Organization gains new levels of intelligence with Arteco’s state-of-the-art of video management platform
Streamlined video management capabilities
Easier identification of valuable video evidence
Stronger surveillance footage supports investigations
Standardized on a single video platform
Located in the foothills of the Appalachian Mountains in Cleveland, Tenn., Lee University is a private Christian university that offers a comprehensive liberal arts education with 52 different majors and 120 individual study programs. The university boasts an enrollment of more than 5,000 students from 49 states and 54 countries.
It has consistently ranked as a “Top Tier” school in the South by U.S. News and World Report and has also been rated by the Princeton Review as one of the best colleges in the southeast. The campus itself is vast, encompassing more than 100 acres and featuring a variety of academic buildings, athletic facilities and student dormitories. And while crime is not as big of a challenge for the university as it is for schools that are located in major urban areas, the campus is certainly not immune to it.
About four years ago, the campus suffered a rash of car break-ins that unnerved faculty and students. In the wake of the crimes, school administrators decided to install a network of video surveillance cameras to augment its security program .
According to Chris Golden, Lee University’s Director of IT Operations, the college initially installed approximately 35 IP cameras, which included a mix of both indoor and outdoor models, as part of what was phase one of a larger surveillance project intended to provide greater video coverage throughout the campus. While the majority of the cameras were focused on parking areas to address the growing threat of car burglaries, some were also deployed inside one of the school’s student recreation centers to help deter theft, and monitor high-traffic entries and exits.
However, it wasn’t long after the network was up and running that security staff began having trouble with the video management system, which was an appliance-based solution.
“The software we had was complicated and clunky. When we wanted to review footage, operators had to change video settings,” explained Golden. “And anytime there was incident and they had to view recorded video, IT had to get involved and retrieve the video file. Things shouldn’t be that hard.”
The old VMS was such a hindrance, in fact, that it ended up costing the university more money than they had originally budgeted because every time a camera was added to the network, more storage was needed to accommodate it.
To help alleviate the burden the VMS was placing on the video system, Lee University consulted with a group of trusted vendors and resellers. After evaluating a number of the top brands in the industry, the university opted to deploy Arteco’s Video Event Management System (VEMS).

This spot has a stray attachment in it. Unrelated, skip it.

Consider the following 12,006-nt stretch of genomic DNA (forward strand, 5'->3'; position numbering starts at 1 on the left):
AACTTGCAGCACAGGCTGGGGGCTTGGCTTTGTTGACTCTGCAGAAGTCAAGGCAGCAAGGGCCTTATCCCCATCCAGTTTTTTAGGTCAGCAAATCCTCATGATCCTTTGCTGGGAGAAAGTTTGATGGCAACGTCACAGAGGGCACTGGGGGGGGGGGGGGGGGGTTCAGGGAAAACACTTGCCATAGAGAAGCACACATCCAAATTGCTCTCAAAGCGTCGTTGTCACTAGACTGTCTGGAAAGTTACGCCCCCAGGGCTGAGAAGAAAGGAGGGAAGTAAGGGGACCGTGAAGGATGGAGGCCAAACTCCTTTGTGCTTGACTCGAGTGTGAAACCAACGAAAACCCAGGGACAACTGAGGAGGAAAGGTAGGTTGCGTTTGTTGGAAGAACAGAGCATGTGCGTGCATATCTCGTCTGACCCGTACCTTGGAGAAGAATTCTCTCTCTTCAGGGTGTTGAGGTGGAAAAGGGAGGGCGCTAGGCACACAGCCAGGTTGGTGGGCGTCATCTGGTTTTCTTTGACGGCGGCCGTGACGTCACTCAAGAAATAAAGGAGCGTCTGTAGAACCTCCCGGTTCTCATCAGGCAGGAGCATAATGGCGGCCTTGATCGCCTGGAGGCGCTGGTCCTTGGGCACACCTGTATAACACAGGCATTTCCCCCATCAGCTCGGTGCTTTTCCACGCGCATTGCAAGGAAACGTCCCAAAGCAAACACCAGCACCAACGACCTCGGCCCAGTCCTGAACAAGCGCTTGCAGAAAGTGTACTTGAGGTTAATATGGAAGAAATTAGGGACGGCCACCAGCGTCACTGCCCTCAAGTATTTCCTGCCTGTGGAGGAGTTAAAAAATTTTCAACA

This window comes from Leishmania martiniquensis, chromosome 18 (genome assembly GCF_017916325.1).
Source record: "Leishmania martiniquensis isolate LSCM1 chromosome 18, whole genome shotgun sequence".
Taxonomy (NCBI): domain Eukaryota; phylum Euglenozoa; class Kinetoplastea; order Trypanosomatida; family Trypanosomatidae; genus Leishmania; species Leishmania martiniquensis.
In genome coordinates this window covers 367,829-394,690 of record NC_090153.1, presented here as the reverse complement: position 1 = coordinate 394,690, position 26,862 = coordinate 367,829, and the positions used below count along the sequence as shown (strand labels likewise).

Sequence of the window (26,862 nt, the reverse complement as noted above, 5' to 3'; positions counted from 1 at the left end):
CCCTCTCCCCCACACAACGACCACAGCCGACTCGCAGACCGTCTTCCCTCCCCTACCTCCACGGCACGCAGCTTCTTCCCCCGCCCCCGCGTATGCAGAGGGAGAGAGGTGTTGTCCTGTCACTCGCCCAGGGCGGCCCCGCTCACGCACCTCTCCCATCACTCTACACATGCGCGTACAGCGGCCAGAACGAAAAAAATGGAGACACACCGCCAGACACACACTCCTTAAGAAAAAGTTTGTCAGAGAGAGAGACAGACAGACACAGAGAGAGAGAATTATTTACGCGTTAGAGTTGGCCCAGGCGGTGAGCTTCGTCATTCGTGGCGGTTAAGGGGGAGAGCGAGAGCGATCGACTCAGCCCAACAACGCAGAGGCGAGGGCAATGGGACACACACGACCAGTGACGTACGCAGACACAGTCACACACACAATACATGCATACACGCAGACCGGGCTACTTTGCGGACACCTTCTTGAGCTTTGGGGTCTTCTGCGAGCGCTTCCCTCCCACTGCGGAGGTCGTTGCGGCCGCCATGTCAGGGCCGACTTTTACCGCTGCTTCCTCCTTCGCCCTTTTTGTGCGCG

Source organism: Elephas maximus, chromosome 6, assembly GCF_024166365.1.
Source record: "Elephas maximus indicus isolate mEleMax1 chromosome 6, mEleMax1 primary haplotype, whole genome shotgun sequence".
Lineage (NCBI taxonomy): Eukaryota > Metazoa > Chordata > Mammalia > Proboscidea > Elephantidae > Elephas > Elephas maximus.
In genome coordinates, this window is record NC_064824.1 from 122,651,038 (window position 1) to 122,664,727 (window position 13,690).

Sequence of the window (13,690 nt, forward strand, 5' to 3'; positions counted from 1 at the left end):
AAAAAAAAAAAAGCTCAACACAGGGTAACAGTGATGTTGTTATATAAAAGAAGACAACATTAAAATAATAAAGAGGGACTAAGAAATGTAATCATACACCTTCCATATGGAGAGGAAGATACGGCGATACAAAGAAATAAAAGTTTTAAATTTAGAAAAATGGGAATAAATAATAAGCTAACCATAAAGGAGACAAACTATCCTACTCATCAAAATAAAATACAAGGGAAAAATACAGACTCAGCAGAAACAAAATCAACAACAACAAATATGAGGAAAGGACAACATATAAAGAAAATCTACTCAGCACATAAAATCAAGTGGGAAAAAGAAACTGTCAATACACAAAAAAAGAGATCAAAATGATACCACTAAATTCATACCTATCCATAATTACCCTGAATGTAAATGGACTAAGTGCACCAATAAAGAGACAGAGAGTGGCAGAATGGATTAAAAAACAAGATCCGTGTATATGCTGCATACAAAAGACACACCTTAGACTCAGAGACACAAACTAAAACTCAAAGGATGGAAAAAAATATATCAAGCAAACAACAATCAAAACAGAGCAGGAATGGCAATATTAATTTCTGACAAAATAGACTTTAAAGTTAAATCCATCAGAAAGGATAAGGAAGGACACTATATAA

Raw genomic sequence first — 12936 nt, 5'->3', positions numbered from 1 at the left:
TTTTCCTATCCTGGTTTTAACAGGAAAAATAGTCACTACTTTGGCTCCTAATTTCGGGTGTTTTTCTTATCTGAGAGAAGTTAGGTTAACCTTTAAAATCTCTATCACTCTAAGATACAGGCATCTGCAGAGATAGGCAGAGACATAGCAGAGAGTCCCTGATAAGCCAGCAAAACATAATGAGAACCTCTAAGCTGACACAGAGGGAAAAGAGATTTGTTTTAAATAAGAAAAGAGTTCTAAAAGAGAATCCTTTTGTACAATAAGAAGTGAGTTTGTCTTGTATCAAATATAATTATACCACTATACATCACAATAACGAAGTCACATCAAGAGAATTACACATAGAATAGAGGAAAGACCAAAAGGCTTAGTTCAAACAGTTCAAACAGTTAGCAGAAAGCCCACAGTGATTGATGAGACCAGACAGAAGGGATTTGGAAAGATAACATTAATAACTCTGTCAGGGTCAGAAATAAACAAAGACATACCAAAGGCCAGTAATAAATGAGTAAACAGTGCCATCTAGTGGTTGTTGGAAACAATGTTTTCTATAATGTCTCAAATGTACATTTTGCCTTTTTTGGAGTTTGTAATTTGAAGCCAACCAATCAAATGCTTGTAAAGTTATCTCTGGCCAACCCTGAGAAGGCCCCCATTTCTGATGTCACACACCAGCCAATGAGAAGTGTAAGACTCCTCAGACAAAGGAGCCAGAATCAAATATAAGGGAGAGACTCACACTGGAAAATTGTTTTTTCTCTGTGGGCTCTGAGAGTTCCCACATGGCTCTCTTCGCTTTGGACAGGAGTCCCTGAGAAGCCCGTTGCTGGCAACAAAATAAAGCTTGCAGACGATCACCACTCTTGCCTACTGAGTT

According to Golden, Arteco’s VEMS solution helped the university address some of its biggest challenges. Among these were making sure the university could meet its video storage retention requirements, not overtaxing the network as more cameras were added, providing security staff with a user-friendly experience, and reducing the time IT had to spend interacting with the system.
“We’re just a small IT shop, so the more I can pass a system on to my team and only step in when there are problems, the better it is for me. Then I can spend my time with other higher priority issues,” Golden said.
Given the scale of the university and the IT infrastructure management responsibilities, the process of migrating to a new video management system had to be seamless as well.
“We handed the Arteco system off to our campus safety team and now when there is any kind of incident, they can pull the video themselves,” Golden added. “Also, when there is turnover in the security department, they can simple manage user access to the system and make any necessary changes.”
Having used the Arteco VEMS platform for nearly three years now, Golden said the difference in video management quality they’ve experienced has been night and day. Not only has the security staff enjoyed a more user-friendly experience, but they rarely, if ever, have contact to university’s IT team. In fact, during a recent computer upgrade, several campus safety officers were able to download the software and set it up on their newly issued university laptops with very little assistance.
From an IT perspective, Golden said the Arteco software has not only been simple and straightforward to manage, but he’s also received top notch technical support – be it through online tutorials or a quick phone call.
Golden said that Lee University has seen both tangible and intangible benefits as a result of the Arteco deployment. Video has aided in the capture of people breaking into cars and harassing others on the campus. In one particular instance, the video was turned over to the Cleveland Police Department, which made several arrests as a result. Beyond that, Golden said students and faculty members now feel safer knowing that video surveillance is an additional tool for campus safety.
“It gives our students a sense of security. They can focus on their academics and having a good experience at college,” he said. “Every now and then one of the campus safety directors will come up to me and say, ‘hey, the system paid off again, we were able to solve a crime and get the video over to the police department and they made an arrest,’ and that makes you feel good.”
The university is currently planning to embark on phase two of its video project, which will greatly enhance the number of cameras on campus, as soon as funding can be secured. Golden said the Arteco VEMS will serve as the backbone of all future video deployments on the campus.